In support of the Cambodian incursion, the U.S. Seventh Fleet beefed up the carrier presence in the South China Sea to three carriers at a time. Carriers that operated in the area during the spring and summer of 1970 included Coral Sea (CVA-43), Ranger (CVA-61), Shangri-La (CVS-38), Bon Homme Richard (CVA-31), America (CVA-66), and Oriskany (CVA-34). Task Force 77 carrier aircraft increased the level of effort against North Vietnamese supply lines through Laos, allowing U.S. Air Force aircraft based in Thailand and South Vietnam to focus on Cambodia.

Since the Johnson administration had halted the bombing of North Vietnam in 1968, the primary target set for U.S. carrier aircraft were trucks, vehicles, troops, and chokepoints along the “Ho Chi Minh Trail” through Laos. U.S. operations over Laos (which, like Cambodia, was supposedly neutral, but made no attempt to keep the North Vietnamese from using their territory) included “Commando Bolt” operations, which involved the use of new EA-6B electronic countermeasures carrier jets, sophisticated air and ground sensor systems, and increasing use of precision-guided bombs to enhance the effectiveness of strikes against the North Vietnamese supply lines. U.S. Navy jets also continued to fly reconnaissance missions over southern North Vietnam, and every once in a while a “tit-for-tat” strike would be ordered against a North Vietnamese target whenever the North Vietnamese fired on one of the U.S. reconnaissance jets.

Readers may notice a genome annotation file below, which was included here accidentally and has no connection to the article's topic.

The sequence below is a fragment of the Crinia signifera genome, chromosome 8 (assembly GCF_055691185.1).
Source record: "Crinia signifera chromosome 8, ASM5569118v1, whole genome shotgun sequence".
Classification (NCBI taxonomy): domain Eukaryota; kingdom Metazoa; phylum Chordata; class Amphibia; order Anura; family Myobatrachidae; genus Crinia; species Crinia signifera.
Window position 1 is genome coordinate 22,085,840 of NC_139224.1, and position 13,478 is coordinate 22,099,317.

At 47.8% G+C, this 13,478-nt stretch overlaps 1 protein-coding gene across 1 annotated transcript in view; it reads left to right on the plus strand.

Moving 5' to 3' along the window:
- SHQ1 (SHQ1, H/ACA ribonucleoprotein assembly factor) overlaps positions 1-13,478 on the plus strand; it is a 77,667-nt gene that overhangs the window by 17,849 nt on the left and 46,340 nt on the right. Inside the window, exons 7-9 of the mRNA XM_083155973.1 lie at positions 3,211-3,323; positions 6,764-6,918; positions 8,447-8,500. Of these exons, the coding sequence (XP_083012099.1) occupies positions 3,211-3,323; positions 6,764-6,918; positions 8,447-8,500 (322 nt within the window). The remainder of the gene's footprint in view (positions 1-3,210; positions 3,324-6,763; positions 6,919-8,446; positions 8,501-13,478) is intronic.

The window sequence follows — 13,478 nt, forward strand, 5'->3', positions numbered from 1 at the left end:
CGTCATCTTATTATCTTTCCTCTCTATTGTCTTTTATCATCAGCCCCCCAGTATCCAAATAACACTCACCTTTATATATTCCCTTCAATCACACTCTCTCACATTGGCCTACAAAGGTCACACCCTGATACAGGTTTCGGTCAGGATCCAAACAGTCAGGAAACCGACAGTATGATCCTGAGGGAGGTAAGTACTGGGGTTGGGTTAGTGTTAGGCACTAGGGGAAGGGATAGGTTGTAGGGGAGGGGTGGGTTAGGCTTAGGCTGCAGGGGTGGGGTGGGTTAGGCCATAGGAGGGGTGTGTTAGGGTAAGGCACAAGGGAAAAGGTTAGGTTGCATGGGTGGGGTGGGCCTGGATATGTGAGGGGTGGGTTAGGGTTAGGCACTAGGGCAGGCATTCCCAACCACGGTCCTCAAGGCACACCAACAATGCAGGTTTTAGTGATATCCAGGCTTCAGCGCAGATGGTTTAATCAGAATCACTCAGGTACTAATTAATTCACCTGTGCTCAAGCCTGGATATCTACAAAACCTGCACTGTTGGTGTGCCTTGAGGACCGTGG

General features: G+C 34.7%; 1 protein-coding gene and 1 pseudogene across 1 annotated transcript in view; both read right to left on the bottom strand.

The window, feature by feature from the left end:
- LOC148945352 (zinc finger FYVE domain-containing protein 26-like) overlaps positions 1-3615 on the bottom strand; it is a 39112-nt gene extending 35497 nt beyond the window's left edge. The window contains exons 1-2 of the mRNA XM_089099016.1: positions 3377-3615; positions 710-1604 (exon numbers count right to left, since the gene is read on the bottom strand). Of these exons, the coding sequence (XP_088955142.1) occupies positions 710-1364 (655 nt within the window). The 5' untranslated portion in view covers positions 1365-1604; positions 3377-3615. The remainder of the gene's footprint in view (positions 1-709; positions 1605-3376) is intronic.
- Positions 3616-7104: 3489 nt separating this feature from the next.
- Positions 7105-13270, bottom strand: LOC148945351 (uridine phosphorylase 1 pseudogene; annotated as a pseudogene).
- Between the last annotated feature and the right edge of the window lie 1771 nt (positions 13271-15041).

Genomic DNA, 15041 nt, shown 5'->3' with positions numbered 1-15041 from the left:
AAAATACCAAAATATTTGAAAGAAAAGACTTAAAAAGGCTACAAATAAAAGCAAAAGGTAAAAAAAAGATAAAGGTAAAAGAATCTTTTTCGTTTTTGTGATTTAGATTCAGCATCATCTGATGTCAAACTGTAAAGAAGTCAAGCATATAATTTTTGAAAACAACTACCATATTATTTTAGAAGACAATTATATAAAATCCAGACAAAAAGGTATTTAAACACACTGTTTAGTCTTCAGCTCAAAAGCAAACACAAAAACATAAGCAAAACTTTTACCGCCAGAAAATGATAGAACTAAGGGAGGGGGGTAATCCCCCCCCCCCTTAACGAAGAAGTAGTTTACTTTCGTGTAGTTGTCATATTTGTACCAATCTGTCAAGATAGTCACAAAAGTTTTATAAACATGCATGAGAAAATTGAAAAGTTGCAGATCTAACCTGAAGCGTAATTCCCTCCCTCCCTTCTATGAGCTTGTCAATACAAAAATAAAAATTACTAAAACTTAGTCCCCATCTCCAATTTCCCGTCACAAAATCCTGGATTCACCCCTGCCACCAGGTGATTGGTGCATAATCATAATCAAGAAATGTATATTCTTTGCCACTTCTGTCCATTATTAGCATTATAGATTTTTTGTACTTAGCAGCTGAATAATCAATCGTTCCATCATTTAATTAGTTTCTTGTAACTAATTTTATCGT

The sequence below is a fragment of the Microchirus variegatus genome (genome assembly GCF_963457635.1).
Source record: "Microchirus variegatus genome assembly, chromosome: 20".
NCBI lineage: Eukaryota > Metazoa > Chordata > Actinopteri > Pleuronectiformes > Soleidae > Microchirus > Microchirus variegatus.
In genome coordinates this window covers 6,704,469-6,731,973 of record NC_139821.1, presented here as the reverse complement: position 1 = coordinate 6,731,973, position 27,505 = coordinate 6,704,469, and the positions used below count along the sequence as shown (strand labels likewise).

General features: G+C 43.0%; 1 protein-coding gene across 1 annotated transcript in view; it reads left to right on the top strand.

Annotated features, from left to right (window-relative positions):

During this period, Communist activity in the coastal regions of South Vietnam was at a low ebb (the Viet Cong had still not recovered from their devastating losses resulting from the premature Tet Offensive in early 1968). As a result, the U.S. Navy gunfire support presence was drawn down, including the departure of the reactivated battleship New Jersey (BB-62). New Jersey had been reactivated during the Korean War, returned to “mothballs,” and reactivated again in 1968 for the Vietnam War. During her deployment to Vietnam between September 1968 and April 1969, she fired 5,688 rounds of 16-inch and 14,891 rounds of 5-inch shells at enemy positions in both North and South Vietnam. Despite the success of her deployment, New Jersey was ordered deactivated upon her return to port by the Secretary of Defense as a cost-saving move.

Secretary of the Navy John H. Chafee